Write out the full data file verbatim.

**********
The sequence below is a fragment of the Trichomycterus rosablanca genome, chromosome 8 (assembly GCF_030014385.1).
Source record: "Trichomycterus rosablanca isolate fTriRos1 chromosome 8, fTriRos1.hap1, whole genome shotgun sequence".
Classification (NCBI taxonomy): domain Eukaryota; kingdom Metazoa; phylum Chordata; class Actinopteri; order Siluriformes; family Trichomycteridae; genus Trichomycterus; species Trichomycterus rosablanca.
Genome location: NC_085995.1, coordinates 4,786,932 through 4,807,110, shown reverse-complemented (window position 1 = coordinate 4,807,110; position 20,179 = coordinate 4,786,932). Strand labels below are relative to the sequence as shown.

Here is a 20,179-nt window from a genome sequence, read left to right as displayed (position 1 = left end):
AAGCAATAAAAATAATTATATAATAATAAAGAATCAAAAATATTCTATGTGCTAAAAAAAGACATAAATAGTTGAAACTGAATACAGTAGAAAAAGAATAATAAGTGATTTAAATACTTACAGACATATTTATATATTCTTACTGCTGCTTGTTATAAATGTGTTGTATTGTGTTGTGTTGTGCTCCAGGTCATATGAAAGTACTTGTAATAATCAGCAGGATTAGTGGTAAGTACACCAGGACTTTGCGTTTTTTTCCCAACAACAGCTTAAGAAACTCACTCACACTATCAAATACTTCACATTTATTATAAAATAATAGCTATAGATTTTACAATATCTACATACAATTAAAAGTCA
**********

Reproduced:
The sequence below is a fragment of the Trichomycterus rosablanca genome, chromosome 8 (assembly GCF_030014385.1).
Source record: "Trichomycterus rosablanca isolate fTriRos1 chromosome 8, fTriRos1.hap1, whole genome shotgun sequence".
Classification (NCBI taxonomy): domain Eukaryota; kingdom Metazoa; phylum Chordata; class Actinopteri; order Siluriformes; family Trichomycteridae; genus Trichomycterus; species Trichomycterus rosablanca.
Genome location: NC_085995.1, coordinates 4,786,932 through 4,807,110, shown reverse-complemented (window position 1 = coordinate 4,807,110; position 20,179 = coordinate 4,786,932). Strand labels below are relative to the sequence as shown.

Here is a 20,179-nt window from a genome sequence, read left to right as displayed (position 1 = left end):
AAGCAATAAAAATAATTATATAATAATAAAGAATCAAAAATATTCTATGTGCTAAAAAAAGACATAAATAGTTGAAACTGAATACAGTAGAAAAAGAATAATAAGTGATTTAAATACTTACAGACATATTTATATATTCTTACTGCTGCTTGTTATAAATGTGTTGTATTGTGTTGTGTTGTGCTCCAGGTCATATGAAAGTACTTGTAATAATCAGCAGGATTAGTGGTAAGTACACCAGGACTTTGCGTTTTTTTCCCAACAACAGCTTAAGAAACTCACTCACACTATCAAATACTTCACATTTATTATAAAATAATAGCTATAGATTTTACAATATCTACATACAATTAAAAGTCA